We moved to Poole in 2018 to have more space and a beach on the doorstep for our daughter, Amber. When she was about three and a half, and I was just turning 30, we felt ready to try for another baby. Unfortunately, 18 disappointing months later, we were still waiting.
Struggling to get pregnant
I remember saying that, despite the disappointment, I was grateful we hadn’t had any losses. I had no idea how many families experienced baby loss, and believed you were in the safe zone after 12 weeks – so I was quite naïve, at the time.
After having such an easy first pregnancy, it didn’t really cross my mind that something might go wrong.
Shortly after Amber’s fifth birthday in October 2019, we were over the moon to finally see that positive pregnancy test. We kept the news from virtually everyone, including our daughter and our mums, planning to do a big reveal on Christmas Day after our 12-week scan.
Despite a few trips to the Early Pregnancy Unit when I was concerned about bleeding, the 12-week scan confirmed baby was looking good and the pregnancy was going well. After Amber was born, I’d had an operation called a LLETZ treatment, so I was told I’d need extra checks after 16 weeks but reassured it shouldn’t be an issue.
Going into labour at 15 weeks
Everything was ready for the big reveal on Christmas morning, big sister t-shirt wrapped under the tree, but everything started going wrong in the early hours of Christmas Eve. I had stomach cramps in the night, which got so intense I was pacing back and forth when suddenly I felt my waters break. From the amount of blood, I immediately feared we were losing our baby.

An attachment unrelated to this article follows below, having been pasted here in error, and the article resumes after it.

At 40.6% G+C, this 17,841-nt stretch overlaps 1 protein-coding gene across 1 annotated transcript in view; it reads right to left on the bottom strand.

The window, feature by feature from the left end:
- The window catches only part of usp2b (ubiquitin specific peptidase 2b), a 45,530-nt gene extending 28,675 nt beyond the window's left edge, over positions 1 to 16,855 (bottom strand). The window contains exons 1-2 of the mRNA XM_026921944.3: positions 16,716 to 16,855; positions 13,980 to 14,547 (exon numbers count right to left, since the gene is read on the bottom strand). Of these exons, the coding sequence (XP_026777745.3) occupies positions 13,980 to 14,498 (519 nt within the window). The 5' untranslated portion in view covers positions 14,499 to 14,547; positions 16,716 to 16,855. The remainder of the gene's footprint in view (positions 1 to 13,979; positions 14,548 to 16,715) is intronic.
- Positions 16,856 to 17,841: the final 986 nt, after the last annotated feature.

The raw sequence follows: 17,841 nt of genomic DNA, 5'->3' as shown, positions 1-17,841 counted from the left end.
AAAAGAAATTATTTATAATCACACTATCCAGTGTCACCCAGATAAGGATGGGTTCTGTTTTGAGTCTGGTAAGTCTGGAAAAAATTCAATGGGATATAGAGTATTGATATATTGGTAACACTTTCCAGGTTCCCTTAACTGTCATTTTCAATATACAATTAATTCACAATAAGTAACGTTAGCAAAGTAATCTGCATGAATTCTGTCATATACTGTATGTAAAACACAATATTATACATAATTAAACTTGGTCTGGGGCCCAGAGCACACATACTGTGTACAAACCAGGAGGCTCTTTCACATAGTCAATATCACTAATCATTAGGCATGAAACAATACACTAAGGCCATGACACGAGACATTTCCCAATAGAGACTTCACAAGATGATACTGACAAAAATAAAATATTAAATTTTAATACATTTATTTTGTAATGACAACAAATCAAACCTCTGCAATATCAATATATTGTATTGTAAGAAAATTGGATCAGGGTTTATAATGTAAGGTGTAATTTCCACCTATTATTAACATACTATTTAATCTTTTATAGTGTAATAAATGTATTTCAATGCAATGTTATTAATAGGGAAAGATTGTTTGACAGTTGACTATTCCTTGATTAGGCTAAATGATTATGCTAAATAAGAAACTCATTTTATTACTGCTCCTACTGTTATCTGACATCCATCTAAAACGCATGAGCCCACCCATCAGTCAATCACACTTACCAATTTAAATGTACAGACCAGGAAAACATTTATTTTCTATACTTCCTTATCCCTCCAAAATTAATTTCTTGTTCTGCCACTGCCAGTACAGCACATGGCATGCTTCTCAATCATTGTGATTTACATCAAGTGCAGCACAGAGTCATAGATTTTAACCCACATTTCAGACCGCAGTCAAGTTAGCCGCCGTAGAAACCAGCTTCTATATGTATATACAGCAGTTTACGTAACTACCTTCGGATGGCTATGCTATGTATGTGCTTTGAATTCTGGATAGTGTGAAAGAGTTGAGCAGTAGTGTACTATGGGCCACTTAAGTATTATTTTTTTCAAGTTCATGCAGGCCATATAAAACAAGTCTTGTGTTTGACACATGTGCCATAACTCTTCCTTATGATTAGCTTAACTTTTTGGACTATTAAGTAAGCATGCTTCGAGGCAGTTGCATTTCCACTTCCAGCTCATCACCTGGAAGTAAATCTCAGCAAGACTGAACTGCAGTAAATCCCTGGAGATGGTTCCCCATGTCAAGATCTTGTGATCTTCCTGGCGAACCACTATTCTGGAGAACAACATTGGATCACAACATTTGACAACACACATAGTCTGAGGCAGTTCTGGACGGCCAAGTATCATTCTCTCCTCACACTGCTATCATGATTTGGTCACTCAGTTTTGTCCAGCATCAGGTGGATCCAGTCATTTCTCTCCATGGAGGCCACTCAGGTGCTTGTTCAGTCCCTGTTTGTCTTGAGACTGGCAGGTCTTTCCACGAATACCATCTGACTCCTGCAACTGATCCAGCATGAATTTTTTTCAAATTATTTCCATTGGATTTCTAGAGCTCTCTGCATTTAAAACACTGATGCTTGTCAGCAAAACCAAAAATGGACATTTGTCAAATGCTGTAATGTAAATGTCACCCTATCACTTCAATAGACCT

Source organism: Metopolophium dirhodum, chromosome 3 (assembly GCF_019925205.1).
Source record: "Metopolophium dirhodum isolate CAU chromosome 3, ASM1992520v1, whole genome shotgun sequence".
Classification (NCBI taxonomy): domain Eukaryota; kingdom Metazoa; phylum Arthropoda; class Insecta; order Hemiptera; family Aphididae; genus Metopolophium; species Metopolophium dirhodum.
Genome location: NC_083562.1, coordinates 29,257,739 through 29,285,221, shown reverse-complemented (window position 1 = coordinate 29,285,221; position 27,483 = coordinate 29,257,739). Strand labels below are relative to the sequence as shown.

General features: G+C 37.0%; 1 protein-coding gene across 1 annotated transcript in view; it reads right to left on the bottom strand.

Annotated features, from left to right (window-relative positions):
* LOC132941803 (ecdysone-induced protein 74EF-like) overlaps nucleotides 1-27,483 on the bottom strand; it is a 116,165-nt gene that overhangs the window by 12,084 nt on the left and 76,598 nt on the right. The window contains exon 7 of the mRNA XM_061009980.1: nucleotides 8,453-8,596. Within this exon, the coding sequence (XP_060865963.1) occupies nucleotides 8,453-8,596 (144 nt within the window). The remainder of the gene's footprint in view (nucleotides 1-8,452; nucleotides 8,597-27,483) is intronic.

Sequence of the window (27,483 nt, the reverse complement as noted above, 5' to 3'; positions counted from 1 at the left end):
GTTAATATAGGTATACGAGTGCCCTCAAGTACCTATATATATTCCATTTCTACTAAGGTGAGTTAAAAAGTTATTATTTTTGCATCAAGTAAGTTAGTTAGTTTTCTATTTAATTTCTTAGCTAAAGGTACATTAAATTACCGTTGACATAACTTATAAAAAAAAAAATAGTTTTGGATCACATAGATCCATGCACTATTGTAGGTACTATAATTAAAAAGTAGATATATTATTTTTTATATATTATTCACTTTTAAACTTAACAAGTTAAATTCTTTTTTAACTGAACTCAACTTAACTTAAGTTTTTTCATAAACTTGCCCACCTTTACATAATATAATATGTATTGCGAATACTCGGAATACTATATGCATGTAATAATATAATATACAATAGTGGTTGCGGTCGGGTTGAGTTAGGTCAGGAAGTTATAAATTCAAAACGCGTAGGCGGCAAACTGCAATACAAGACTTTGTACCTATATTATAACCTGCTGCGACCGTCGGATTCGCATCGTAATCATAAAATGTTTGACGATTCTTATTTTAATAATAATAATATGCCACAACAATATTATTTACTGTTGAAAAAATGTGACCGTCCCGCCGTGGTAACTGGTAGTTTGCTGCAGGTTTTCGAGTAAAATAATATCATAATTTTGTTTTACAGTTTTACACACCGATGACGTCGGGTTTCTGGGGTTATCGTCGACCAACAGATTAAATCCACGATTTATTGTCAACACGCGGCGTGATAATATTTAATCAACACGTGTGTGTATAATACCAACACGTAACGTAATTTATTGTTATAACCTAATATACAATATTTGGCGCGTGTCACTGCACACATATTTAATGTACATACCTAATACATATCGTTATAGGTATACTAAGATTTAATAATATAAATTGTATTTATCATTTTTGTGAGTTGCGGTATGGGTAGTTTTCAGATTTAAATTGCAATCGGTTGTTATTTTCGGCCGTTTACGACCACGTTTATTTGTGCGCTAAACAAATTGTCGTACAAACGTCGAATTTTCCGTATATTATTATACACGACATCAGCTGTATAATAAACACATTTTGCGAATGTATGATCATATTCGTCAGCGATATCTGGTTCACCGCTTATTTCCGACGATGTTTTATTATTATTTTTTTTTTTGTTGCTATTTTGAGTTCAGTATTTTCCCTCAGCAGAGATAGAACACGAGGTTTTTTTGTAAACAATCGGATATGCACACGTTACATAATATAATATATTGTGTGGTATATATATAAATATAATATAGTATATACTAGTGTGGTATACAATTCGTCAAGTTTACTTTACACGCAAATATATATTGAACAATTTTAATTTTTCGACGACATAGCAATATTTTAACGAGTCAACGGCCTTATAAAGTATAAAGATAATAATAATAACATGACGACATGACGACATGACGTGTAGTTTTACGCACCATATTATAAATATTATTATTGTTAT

My partner got my maternity notes so we could phone the hospital, and his brother came round to stay with Amber while we went in. Both in shock, we were taken straight to the Spring Suite at Poole Maternity Hospital – which I now know is a special area for parents going through loss.
When the scan found our baby’s heart had stopped beating, we were both devastated.
After the consultant talked us through the options, I wanted surgery, but there were too many risks involved because of the size of the baby so I was given medication to induce labour instead. It took all day, and I was conscious of not being with our daughter on Christmas Eve, so I sent my partner home to get her ready for bed and do the traditions like leaving a mince pie out for Father Christmas. Whilst he was at home with our first baby, our second baby was born at 18:30.
Commemorating our baby
My partner came back to hospital that night, where we spent precious time with our baby – and although we were unsure at first, I’m glad we did. At only 15 weeks, we were shocked to see he was a recognisable baby who just needed to grow. We hadn’t named him but after seeing him it felt wrong not to; as it was Christmas Eve, and he was now our angel, Gabriel seemed perfect.
We got home a few minutes before midnight, both exhausted, and managed a few hours’ sleep before putting on brave faces to host Christmas and make it magical for Amber. We’d told our family whilst in hospital and they offered to rearrange but we decided to carry on. It was hard but being brave for Amber got us through the day, and the weeks that followed.
Our mums were devastated for us, and their grandchild who they would never get to meet. Our family were very sympathetic but other people often said ‘it wasn’t meant to be’ or ‘at least you have a child already’… not meant to be hurtful, but anyone who has experienced loss will know these comments don’t help.